Two companies that promise to reduce the considerable energy costs associated with making dirty or salty water safe to drink received funding boosts Wednesday.
Energy can make up 50 percent of the cost of water-treatment projects, so more energy-efficient technologies could make purification and desalination endeavors both cheaper and more politically popular, said analysts and investors.
The new funding may also indicate that venture-capital interest in water technologies, once on the wane, could be picking up some steam.
Stony Brook, N.Y.-based Stonybrook Purification received $4.1 million from Battery Ventures, Modern Water, T2VC and TianDi Growth Capital.
Stonybrook, spun off from research conducted by scientists at Stony Brook University, says it has developed technology to increase the amount of water that can flow through a membrane. That should make the process of reverse osmosis, used to remove salt from water, more energy-efficient.
Also on Wednesday, Albuquerque, N.M.-based Altela announced that it had received $7.1 million from CCS Income Trust and existing investors.
Altela claims its system can reduce the energy involved in thermal distillation -- the energy-intensive process of heating dirty or salty water and then capturing freshwater as it rises as vapor out of the mixture. Altela has tested its prototype in small United States-based projects that turn heavy wastewater into clean drinking water on industrial cleanup sites, said Altela CEO Ned Godshall.
These two companies are among the many trying to take advantage of what investors say could be an oil-sized market opportunity -- someday.
After all, more than a billion people in the world already don't have access to safe drinking water, and water insecurity is expected to mushroom due to increased drought and diminishing groundwater.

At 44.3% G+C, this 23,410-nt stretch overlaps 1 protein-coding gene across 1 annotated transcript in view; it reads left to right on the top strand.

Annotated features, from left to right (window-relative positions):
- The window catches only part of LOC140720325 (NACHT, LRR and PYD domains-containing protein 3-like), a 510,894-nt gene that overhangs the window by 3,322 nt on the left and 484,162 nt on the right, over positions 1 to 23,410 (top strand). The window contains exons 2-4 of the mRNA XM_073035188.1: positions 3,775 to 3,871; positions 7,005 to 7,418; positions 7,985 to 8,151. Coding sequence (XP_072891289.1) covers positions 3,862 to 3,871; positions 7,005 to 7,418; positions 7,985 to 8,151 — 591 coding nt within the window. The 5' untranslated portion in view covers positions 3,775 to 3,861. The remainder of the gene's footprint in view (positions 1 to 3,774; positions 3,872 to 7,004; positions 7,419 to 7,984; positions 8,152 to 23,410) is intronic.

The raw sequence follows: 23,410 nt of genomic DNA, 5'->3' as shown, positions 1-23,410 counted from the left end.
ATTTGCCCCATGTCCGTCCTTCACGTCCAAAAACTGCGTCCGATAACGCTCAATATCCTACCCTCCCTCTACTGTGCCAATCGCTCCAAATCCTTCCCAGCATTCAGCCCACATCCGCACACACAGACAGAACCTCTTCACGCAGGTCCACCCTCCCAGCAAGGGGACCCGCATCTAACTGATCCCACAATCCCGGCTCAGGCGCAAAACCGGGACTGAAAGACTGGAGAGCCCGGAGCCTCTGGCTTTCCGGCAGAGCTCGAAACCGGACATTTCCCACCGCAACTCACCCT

Despite that, venture-capital investment in water technologies declined between 2005 and 2006 -- down from $128 million to $77 million -- according to Cleantech Venture Network, even as investment in other environmental technologies soared.
Investors have expressed concern about a lack of good entrepreneurs developing water technologies. They also have said the cost of projects may be too high for the developing nations that most need them, large water utilities can be very conservative customers and a return on their investments may be too far off.
But water investors and analysts say optimism in the space may be on the rise again.
"There's a pickup taking place, in terms of funding and entrepreneurial focus," said Dave Dreessen, who led Battery Ventures in the Stonybrook investment.
Bill Brennan, who oversees Aqua Terra Asset Management's two water funds, said he expects desalination plants to grow from 12,000 currently to 60,000 in the next 10 years -- much of that in the Middle East, China and coastal United States. That should cause investment to pick up mightily in the next two to three years, said Brennan.
"It'll happen when you get those initial orders of certain membranes, motors and valves," said Brennan. "The whole industry is starting to change from an efficiency and cost standpoint, and there's going to be big investment opportunities as growth becomes hypergrowth."
And that's going to build interest in technologies that can reduce energy use. "The reason why desalination hasn't been as widely adopted as is could be is that it is expensive and energy-intensive," said Frost & Sullivan analyst Renee Chu. "Any advancement in technologies that could address this issue and make the process more efficient, I think there would be some potential for that."